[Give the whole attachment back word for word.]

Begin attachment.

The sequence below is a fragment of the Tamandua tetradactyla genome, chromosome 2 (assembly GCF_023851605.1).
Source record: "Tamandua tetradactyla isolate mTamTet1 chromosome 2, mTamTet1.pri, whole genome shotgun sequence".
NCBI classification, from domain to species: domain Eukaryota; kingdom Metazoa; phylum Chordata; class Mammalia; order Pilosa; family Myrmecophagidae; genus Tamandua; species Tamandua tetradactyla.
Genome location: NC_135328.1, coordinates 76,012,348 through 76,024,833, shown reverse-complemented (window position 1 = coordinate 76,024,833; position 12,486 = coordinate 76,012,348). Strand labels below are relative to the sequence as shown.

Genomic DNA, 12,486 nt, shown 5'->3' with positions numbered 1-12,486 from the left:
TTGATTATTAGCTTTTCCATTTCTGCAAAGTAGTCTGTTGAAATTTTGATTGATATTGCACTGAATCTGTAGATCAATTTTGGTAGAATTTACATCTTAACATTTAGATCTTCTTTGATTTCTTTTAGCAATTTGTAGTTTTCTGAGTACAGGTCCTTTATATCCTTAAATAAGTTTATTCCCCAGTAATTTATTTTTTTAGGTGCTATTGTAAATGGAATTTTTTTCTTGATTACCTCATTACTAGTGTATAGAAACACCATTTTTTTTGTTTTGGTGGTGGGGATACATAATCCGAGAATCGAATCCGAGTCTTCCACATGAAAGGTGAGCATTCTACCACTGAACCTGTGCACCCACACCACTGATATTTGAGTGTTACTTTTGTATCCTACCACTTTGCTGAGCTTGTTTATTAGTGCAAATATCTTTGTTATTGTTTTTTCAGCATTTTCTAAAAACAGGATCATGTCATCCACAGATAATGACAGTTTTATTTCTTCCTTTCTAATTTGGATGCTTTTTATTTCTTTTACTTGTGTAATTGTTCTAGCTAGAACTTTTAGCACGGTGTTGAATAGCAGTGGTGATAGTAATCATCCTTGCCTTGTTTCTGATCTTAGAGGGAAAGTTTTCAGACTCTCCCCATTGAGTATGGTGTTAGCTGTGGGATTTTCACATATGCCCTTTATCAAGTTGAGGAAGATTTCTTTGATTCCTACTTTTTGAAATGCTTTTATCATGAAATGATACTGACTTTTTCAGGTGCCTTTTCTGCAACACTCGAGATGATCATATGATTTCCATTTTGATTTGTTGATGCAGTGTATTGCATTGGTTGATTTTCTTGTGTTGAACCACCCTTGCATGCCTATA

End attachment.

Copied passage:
The sequence below is a fragment of the Tamandua tetradactyla genome, chromosome 2 (assembly GCF_023851605.1).
Source record: "Tamandua tetradactyla isolate mTamTet1 chromosome 2, mTamTet1.pri, whole genome shotgun sequence".
NCBI classification, from domain to species: domain Eukaryota; kingdom Metazoa; phylum Chordata; class Mammalia; order Pilosa; family Myrmecophagidae; genus Tamandua; species Tamandua tetradactyla.
Genome location: NC_135328.1, coordinates 76,012,348 through 76,024,833, shown reverse-complemented (window position 1 = coordinate 76,024,833; position 12,486 = coordinate 76,012,348). Strand labels below are relative to the sequence as shown.

Genomic DNA, 12,486 nt, shown 5'->3' with positions numbered 1-12,486 from the left:
TTGATTATTAGCTTTTCCATTTCTGCAAAGTAGTCTGTTGAAATTTTGATTGATATTGCACTGAATCTGTAGATCAATTTTGGTAGAATTTACATCTTAACATTTAGATCTTCTTTGATTTCTTTTAGCAATTTGTAGTTTTCTGAGTACAGGTCCTTTATATCCTTAAATAAGTTTATTCCCCAGTAATTTATTTTTTTAGGTGCTATTGTAAATGGAATTTTTTTCTTGATTACCTCATTACTAGTGTATAGAAACACCATTTTTTTTGTTTTGGTGGTGGGGATACATAATCCGAGAATCGAATCCGAGTCTTCCACATGAAAGGTGAGCATTCTACCACTGAACCTGTGCACCCACACCACTGATATTTGAGTGTTACTTTTGTATCCTACCACTTTGCTGAGCTTGTTTATTAGTGCAAATATCTTTGTTATTGTTTTTTCAGCATTTTCTAAAAACAGGATCATGTCATCCACAGATAATGACAGTTTTATTTCTTCCTTTCTAATTTGGATGCTTTTTATTTCTTTTACTTGTGTAATTGTTCTAGCTAGAACTTTTAGCACGGTGTTGAATAGCAGTGGTGATAGTAATCATCCTTGCCTTGTTTCTGATCTTAGAGGGAAAGTTTTCAGACTCTCCCCATTGAGTATGGTGTTAGCTGTGGGATTTTCACATATGCCCTTTATCAAGTTGAGGAAGATTTCTTTGATTCCTACTTTTTGAAATGCTTTTATCATGAAATGATACTGACTTTTTCAGGTGCCTTTTCTGCAACACTCGAGATGATCATATGATTTCCATTTTGATTTGTTGATGCAGTGTATTGCATTGGTTGATTTTCTTGTGTTGAACCACCCTTGCATGCCTATA